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Transcript
```3. Model Fitting
In this section we apply the statistical tools introduced in Section 2 to
explore:
¾ how to estimate model parameters
¾ how to test the goodness of fit of models.
We will consider:
3.2 The method of least squares
3.3 The principle of maximum likelihood
3.4 Least squares as maximum likelihood estimators
3.5 Chi-squared goodness of fit tests
3.6 More general hypothesis testing
3.7 Computational methods for minimising / maximising functions
But before we do, we first introduce an important pdf:
the bivariate normal distribution
3.1 The bivariate normal distribution
(3.1)
(3.2)
p(x,y)
y
x
(3.3)
In fact, for any two variables x and y, we define
cov( x, y )
E > x E ( x) y E ( y ) @
(3.4)
Isoprobability contours for
y
the bivariate normal pdf
U !0
:
U
y
0.0
U
0.3
positive correlation
y tends to increase as x increases
x
x
U 0
:
negative correlation
y
U
y
0.5
U
0.7
y tends to decrease as x increases
Contours become narrower and
steeper as U o 1
x
y U 0.7

x
y U 0.9
stronger (anti) correlation
between x and y.
i.e.
Given value of x , value of
y is tightly constrained.
x
3.2 The method of Least Squares
o ‘workhorse’ method for fitting lines and curves to data
in the physical sciences
o method often encountered (as a ‘black box’?) in
elementary courses
o useful demonstration of underlying statistical
principles
o simple illustration of fitting straight line to (x,y) data
x
Ordinary Linear Least Squares
(3.8)
n
S
¦H
i 1
(3.8)
(3.9)
2
i
(3.10)
(3.11)
We can show that
E aˆ LS
E bˆ LS
a LS
b LS
i.e. LS estimators are unbiased.
(3.12)
(3.13)
(3.14)
(3.15)
Choosing the ^x i ` so that
¦
xi
0 we can make â LS and b̂ LS independent.
Weighted Linear Least Squares
( Common in astronomy )
Define
(3.16)
Again we find Least Squares estimators of a and b satisfying
Solving, we find
(3.17)
(3.18)
Also
(3.19)
(3.20)
cov aˆ WLS , bˆWLS
¦
1
xi2
¦V ¦V
2
i
2
i
xi
V i2
§
x ·
¨¨ ¦ i2 ¸¸
2
(3.21)
Extensions and Generalisations
o Errors on both variables?
Need to modify merit function accordingly.
(3.22)
Renders equations non-linear ; no simple analytic solution!
Not examinable, but see e.g.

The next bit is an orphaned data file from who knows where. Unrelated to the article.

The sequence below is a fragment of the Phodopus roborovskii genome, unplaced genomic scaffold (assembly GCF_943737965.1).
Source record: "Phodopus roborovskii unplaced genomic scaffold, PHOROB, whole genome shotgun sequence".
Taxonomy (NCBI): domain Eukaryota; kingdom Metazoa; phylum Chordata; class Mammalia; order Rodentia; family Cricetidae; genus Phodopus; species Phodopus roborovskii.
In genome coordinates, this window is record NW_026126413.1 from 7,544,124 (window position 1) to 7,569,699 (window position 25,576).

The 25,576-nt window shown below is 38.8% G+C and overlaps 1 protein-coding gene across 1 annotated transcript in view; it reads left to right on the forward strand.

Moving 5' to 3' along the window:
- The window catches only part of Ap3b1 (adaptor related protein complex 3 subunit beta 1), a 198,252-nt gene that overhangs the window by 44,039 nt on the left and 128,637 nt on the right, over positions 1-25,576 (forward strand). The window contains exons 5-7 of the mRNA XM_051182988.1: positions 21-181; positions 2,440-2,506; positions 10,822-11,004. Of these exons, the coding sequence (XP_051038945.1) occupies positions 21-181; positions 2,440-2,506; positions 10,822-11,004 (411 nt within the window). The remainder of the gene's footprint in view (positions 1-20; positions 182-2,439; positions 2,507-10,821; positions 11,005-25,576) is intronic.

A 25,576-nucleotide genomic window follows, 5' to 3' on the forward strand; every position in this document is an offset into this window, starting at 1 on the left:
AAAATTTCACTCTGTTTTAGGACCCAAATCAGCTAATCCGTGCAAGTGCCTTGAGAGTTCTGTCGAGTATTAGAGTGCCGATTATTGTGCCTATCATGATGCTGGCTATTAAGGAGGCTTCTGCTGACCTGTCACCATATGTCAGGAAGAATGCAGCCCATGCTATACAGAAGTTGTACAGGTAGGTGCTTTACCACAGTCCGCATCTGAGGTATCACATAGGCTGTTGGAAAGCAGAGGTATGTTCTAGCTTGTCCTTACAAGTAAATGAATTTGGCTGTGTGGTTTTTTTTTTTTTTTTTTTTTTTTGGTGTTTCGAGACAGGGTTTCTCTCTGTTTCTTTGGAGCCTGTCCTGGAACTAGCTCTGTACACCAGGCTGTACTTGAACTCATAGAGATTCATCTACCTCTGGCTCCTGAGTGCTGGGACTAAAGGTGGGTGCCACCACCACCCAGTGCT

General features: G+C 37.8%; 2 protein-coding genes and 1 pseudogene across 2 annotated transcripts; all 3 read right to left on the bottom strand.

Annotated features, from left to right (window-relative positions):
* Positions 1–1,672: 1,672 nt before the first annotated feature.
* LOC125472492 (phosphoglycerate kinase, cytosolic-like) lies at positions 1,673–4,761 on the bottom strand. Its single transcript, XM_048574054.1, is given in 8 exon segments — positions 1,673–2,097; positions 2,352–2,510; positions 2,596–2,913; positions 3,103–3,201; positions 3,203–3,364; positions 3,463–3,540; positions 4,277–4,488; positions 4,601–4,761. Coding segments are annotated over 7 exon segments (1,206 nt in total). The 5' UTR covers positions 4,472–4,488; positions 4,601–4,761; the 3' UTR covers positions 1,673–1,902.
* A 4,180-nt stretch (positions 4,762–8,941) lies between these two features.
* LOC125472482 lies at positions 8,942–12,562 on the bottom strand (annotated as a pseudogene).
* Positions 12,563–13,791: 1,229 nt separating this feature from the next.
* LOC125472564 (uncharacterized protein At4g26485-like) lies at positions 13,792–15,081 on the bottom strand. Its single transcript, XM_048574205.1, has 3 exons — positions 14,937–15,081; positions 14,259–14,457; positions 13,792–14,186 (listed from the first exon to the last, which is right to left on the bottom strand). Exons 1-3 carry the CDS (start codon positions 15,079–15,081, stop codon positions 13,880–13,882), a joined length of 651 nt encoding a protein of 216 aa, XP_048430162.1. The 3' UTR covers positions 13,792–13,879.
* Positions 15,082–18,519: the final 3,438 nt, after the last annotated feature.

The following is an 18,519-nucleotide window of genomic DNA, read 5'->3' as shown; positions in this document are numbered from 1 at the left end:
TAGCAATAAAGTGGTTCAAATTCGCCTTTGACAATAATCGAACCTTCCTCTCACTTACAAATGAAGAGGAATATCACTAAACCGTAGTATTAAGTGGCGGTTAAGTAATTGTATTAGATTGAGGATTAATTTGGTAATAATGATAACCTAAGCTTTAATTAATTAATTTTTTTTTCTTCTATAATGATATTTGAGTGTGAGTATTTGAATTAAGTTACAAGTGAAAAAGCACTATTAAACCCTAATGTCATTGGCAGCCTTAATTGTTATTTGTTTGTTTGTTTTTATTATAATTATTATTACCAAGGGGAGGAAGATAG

Numerical Recipes 15.3
Extensions and Generalisations
o General linear models?
e.g.
(3.23)
We can write
(3.24)
Can formulate as a matrix equation and solve for parameters
Matrix approach to Least Squares
Define
a
ª a1 º
« »
« »
«¬aM »¼
y
Vector of model
parameters
X
ª X 1 ( x1 ) X M ( x1 ) º
« »
«
»
«¬ X 1 ( x N ) X M ( x N )»¼
ª y1 º
« »
« »
«¬ y N »¼
Vector of
observations
Design matrix of
model basis functions
Model:
Vector of model
parameters
Xa H
y
(3.25)
Vector of
errors
Vector of
observations
H
Design matrix of
model basis functions
ª H1 º
« »
« »
«¬H N »¼
where we assume
Hi
is drawn from some
pdf with mean zero and variance
V2
Matrix approach to Least Squares: weighting by errors
Define
ª a1 º
« »
« »
«¬aM »¼
a
b
Vector of model
parameters
A
ª X 1V( x1 ) X MV( x1 ) º
1
« 1
»
»
« « X1 ( xN ) X M ( xN ) »
VN
¬ VN
¼
ª y1 V 1 º
« »
«
»
«¬ y N V N »¼
Vector of
weighted
observations
Weighted design
matrix of model basis
functions
Weighted Model:
Vector of model
parameters
Aa e
b
Vector of
weighted
observations
where we assume
n
eT  e
Hi
is drawn from some
pdf with mean zero and variance
We solve for the parameter vector
S
Vector of
weighted
errors
Weighted design
matrix of model basis
functions
ª H1 º
« V1 »
« »
»
«H N
« V »
N¼
¬
e
(3.26)
¦ ei
V i2
â LS that minimises
2
i 1
This has solution
aˆ LS
A A
1
T
AT  b
M u M matrix
and
cov aˆ LS A A T
1
(3.28)
(3.27)
Extensions and Generalisations
o Non-linear models?
Model parameters
Suppose
Hi
drawn from pdf with mean zero, variance V i
2
Then
S
(3.29)
But no simple analytic method to minimise sum of squares
( e.g. no analytic solutions to wS wT i 0 )
3.3
The principle of maximum likelihood
Frequentist approach:
A parameter is a fixed (but unknown) constant
From actual data we can compute Likelihood,
L =
probability of obtaining the observed data, given the value of
the parameter T
Now define likelihood function: (infinite) family of curves
generated by regarding L as
a function of T , for data fixed.
Principle of Maximum Likelihood
A good estimator of T maximises L i.e.
wL
wT
0 and
w2L
0
wT 2
We set the parameter equal to
the value that makes the actual
data sample we did observe –
out of all the possible random
samples we could have observed
– the most likely.
Aside:
Likelihood function has same definition in Bayesian probability theory, but subtle difference in
meaning and interpretation – no need to invoke idea of (infinite) ensemble of different samples.
Principle of Maximum Likelihood
A good estimator of T maximises
i.e.
wL
wT
0
and
L -
w2L
0
wT 2
T = T1
x
Observed value